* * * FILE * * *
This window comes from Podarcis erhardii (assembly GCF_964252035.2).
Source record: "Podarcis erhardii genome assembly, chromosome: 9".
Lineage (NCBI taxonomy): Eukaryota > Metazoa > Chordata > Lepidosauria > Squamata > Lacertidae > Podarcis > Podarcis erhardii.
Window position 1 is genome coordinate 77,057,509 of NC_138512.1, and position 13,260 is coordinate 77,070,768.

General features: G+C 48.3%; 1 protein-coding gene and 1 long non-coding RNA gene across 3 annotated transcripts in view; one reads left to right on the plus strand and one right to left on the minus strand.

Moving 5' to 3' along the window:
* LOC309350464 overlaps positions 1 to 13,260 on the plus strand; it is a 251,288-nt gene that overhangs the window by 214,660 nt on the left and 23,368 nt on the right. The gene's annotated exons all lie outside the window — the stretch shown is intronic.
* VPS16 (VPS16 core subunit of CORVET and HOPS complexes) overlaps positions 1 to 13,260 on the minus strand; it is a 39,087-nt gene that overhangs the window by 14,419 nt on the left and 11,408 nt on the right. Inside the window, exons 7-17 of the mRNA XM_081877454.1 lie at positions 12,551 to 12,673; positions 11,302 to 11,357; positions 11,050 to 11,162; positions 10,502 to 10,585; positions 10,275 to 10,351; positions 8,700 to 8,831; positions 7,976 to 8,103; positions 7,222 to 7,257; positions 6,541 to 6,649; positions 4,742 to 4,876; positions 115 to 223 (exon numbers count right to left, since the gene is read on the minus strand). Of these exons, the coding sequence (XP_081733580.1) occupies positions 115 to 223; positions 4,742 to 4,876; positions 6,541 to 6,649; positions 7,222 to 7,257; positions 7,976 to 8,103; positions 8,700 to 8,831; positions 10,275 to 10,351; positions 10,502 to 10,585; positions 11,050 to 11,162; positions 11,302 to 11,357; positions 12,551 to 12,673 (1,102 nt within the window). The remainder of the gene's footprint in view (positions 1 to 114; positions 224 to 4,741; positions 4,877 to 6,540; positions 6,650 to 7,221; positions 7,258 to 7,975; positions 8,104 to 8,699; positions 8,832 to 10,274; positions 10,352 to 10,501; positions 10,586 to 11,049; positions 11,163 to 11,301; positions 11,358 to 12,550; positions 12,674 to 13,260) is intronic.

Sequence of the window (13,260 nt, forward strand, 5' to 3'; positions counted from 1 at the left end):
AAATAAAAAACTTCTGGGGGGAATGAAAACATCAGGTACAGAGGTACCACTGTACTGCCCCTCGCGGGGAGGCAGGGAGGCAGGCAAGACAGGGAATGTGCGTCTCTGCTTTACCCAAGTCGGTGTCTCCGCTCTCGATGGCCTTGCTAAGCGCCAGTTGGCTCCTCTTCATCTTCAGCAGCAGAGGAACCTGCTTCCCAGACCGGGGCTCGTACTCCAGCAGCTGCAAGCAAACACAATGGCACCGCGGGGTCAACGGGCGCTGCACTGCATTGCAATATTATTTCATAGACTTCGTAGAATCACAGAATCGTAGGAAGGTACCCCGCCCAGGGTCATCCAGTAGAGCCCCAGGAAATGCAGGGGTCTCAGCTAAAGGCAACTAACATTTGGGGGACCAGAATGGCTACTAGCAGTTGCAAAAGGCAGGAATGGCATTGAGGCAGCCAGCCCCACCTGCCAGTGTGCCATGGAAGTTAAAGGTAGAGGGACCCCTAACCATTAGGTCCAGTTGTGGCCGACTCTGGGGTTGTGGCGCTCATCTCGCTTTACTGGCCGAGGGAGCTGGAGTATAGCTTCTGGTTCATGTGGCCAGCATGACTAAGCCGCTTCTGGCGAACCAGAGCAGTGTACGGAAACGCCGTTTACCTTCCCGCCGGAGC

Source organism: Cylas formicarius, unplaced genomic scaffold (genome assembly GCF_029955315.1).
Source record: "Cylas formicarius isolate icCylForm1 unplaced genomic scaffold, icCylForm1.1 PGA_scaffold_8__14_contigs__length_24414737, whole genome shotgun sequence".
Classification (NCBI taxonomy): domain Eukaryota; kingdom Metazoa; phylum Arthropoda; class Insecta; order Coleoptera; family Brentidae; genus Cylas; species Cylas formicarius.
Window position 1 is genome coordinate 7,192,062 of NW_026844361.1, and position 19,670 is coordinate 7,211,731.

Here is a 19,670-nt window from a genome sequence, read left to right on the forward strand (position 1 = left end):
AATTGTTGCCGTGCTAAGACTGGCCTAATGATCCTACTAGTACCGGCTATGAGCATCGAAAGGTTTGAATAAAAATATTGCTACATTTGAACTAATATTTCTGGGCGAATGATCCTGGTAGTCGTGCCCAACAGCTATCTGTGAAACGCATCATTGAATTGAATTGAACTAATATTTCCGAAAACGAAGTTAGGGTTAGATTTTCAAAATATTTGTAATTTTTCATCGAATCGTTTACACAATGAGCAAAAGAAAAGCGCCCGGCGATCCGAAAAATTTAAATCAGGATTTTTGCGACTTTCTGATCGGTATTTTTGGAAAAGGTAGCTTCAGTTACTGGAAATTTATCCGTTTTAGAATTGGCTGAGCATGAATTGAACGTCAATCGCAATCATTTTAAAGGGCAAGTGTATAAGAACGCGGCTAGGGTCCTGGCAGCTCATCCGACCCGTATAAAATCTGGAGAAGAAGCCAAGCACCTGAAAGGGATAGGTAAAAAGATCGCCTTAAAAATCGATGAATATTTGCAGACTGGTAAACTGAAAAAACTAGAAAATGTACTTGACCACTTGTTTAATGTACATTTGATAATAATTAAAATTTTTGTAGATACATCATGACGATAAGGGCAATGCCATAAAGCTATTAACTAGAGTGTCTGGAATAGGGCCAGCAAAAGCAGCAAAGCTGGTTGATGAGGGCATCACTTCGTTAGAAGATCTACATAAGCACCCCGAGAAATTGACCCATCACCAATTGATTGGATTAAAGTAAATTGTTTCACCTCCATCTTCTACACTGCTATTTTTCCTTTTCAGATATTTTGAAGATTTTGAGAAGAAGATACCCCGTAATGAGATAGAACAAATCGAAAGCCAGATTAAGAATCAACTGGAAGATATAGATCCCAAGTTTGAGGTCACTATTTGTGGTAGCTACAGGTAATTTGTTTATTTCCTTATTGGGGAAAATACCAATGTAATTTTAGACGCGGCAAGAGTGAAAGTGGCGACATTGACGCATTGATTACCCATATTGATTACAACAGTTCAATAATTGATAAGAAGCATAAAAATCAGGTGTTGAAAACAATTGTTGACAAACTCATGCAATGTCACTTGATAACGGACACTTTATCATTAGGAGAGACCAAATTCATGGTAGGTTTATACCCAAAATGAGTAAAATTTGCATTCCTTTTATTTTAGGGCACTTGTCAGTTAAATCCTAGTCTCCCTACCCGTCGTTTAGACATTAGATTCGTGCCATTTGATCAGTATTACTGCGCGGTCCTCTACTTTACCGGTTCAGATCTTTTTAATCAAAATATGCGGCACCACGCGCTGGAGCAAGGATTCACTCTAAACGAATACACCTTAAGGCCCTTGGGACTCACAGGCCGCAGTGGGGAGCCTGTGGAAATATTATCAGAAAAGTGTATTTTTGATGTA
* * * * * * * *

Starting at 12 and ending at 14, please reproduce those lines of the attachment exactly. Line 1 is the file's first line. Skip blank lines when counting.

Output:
Source record: "Cylas formicarius isolate icCylForm1 unplaced genomic scaffold, icCylForm1.1 PGA_scaffold_8__14_contigs__length_24414737, whole genome shotgun sequence".
Classification (NCBI taxonomy): domain Eukaryota; kingdom Metazoa; phylum Arthropoda; class Insecta; order Coleoptera; family Brentidae; genus Cylas; species Cylas formicarius.
Window position 1 is genome coordinate 7,192,062 of NW_026844361.1, and position 19,670 is coordinate 7,211,731.